Jodi3, I think what piperpilot is referring to is a low local immune response, not so much your overall health/immunity, although obviously if your overall health is poor it would be harder to clear the hpv. Every woman's response to hpv is different. This is why some light smokers can clear hpv without knowing they ever had it, whereas other women who do everything right and who are otherwise very healthy, can't. I learned that it is not just about your overall health. I corresponded with an hpv researcher and apparently one's HLA type really matters. Certain HLA types do not present the hpv infection to the immune system for it to produce antigens to attack it. There's even evidence pointing to racial differences in clearance. Therefore, given your clean lifestyle & half a lifetime of regular screening, it is not something you are doing or are not doing--in a way, your genetic makeup sets the stage for how you react to the hpv and lifestyle factors are "merely" contributory. This was hard for me to accept as well, and I remember thinking, "given my lifestyle why am I not one of the 80% majority of women in whom hpv causes no problems, symptoms, or bad paps and who never know they had it and cleared it?"
High-risk viral strains or high-oncogenic strains of hpv are the ones which cause dysplasia and cancer. The low-risk strains do not and sometimes cause warts. In the absence of immunocompromise, a low-risk strain would never be responsible for a moderate or high grade dysplasia. Your gyn may have done "hpv reflex testing" or Digene hybrid capture test to check for hrhpv--although many gyns and gyn-oncos dispense with this test, because dysplasias are always caused by hpv and so the test wouldn't offer anymore information as it doesn't tell you which type of hr you have (16 & 18 being the most virulent and the types most often studied). I guess reflex testing is most helpful for ASCUS paps, where it's not clear whether the cells are truly abnormal.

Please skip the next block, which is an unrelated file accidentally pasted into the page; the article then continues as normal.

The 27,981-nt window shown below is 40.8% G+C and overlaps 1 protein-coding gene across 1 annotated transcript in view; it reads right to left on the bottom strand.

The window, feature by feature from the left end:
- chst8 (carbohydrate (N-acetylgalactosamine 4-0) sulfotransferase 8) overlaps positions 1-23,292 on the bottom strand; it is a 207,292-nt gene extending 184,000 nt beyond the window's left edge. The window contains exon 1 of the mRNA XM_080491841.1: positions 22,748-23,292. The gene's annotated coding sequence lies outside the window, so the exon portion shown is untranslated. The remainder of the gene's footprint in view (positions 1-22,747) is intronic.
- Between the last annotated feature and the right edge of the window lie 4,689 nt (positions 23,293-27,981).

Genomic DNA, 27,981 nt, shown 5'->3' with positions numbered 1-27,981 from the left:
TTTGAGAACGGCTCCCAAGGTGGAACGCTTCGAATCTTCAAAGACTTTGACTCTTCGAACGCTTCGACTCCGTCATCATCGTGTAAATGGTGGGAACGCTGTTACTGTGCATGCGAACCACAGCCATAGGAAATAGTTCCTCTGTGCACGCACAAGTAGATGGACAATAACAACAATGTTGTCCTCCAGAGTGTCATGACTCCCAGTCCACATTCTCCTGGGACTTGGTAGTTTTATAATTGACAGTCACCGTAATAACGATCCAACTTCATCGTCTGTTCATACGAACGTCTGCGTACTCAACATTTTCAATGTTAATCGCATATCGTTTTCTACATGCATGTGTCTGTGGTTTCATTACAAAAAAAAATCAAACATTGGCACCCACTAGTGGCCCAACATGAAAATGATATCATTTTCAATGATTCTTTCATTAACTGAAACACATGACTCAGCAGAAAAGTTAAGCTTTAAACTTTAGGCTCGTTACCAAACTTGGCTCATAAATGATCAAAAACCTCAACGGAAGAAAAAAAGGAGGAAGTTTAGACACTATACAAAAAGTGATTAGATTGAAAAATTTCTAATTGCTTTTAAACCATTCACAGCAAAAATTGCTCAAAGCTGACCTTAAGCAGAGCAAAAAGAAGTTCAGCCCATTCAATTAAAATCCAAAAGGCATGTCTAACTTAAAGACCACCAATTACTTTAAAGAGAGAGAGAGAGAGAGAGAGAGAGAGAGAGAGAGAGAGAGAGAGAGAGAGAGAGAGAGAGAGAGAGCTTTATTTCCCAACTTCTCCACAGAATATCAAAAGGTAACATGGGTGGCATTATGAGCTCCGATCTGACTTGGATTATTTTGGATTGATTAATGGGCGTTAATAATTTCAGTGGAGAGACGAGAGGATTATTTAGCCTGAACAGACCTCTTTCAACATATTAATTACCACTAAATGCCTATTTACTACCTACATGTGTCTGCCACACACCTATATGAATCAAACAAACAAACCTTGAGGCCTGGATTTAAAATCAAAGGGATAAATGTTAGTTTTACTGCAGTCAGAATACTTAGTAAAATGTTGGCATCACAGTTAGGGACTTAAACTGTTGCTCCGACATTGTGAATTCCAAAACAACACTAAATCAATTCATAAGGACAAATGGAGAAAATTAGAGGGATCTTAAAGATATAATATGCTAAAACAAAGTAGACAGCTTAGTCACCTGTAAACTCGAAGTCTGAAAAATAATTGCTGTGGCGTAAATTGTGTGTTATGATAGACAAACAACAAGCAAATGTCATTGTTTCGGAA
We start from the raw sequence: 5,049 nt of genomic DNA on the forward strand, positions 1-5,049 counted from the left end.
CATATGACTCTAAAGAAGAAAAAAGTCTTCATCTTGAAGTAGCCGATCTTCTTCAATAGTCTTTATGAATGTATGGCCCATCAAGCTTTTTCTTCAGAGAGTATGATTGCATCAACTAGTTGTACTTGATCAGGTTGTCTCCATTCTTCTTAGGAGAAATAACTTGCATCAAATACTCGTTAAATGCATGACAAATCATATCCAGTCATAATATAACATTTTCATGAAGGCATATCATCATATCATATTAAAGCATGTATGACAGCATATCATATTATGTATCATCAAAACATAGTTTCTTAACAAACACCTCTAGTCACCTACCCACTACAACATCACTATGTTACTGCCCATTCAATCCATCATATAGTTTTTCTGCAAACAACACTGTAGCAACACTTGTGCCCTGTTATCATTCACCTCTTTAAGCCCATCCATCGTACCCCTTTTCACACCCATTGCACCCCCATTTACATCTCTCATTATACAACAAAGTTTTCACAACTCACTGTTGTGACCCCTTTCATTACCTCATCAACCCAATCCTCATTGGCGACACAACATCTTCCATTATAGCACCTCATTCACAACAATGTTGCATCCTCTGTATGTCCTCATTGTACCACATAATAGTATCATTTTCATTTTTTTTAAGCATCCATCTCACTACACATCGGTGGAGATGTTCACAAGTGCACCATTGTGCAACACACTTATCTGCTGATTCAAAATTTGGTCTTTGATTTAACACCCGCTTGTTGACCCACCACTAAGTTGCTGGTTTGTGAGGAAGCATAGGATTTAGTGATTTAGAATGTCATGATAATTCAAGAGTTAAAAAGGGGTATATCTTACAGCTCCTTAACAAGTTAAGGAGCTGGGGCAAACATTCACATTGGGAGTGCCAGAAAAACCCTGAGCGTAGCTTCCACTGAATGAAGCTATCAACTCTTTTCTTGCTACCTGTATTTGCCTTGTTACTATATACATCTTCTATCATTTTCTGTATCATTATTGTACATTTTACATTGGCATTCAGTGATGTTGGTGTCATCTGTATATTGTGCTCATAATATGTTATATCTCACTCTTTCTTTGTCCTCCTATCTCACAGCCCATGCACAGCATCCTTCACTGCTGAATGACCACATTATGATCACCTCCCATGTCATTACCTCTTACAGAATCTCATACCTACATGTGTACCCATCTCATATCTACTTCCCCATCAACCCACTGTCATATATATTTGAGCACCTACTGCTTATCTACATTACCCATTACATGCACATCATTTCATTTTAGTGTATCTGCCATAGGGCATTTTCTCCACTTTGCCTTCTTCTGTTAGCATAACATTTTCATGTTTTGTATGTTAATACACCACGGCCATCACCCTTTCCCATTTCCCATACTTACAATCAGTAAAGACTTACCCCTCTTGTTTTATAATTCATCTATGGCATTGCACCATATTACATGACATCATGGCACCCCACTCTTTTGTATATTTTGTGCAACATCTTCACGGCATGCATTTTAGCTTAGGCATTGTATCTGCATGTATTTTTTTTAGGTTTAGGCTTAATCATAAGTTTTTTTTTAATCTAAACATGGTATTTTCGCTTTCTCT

Piperpilot, if you are still here, can you tell us how/where you found the information that most high-grade lesions skip I and II and go straight to III? I'm not saying it's wrong because I think the medical establishment is mostly not up to speed on hpv, but it runs contrary to everything I've read and what the hpv researchers have told me. Also, doctors just don't entertain the idea that a lesion can go directly to high grade without first being low or moderate grade. It is just helpful to get a different take because the self-clearance within a year does not happen for some and there have been a lot of ladies who had high grade lesions appear out of the blue after years of clear paps.
I've read that if koilocytes are present esp. in low grade lesions it supposedly means greater chance of regression--is this because the hpv hasn't yet integrated into the host DNA, even though there is active infection? Thanks!
My best to everyone. My best advise is to gain copies of your lab results, read them an understand them before allowing surgery. Search the web regarding HPV hoax.
Gynecologists have frightened patients into believing they WILL get cervical cancer if they have HPV or dysplasia. God bless everyone.
Lesion are graded (I, II, III) based upon how deep the dysplastic cells are found in then epithelium. Any high grade lesion (II or III by definition), can begin with a dysplastic cell at surface, at midpoint and and at base almost instantaneously. It does not have to start with a low grade lesion (cin I) then progress to a high grade lesion. High-grade simply means the bad cells make up more than 1/2 depth of the epithelium, it doesn't mean they are "more like cancer". I would discuss your biopsy report prior to surgery. In your case being on the pill may have contibuted to dysplasia due to estrogen dominance. This can be reversed without surgery but docs are in business to making money and they love sell surgery.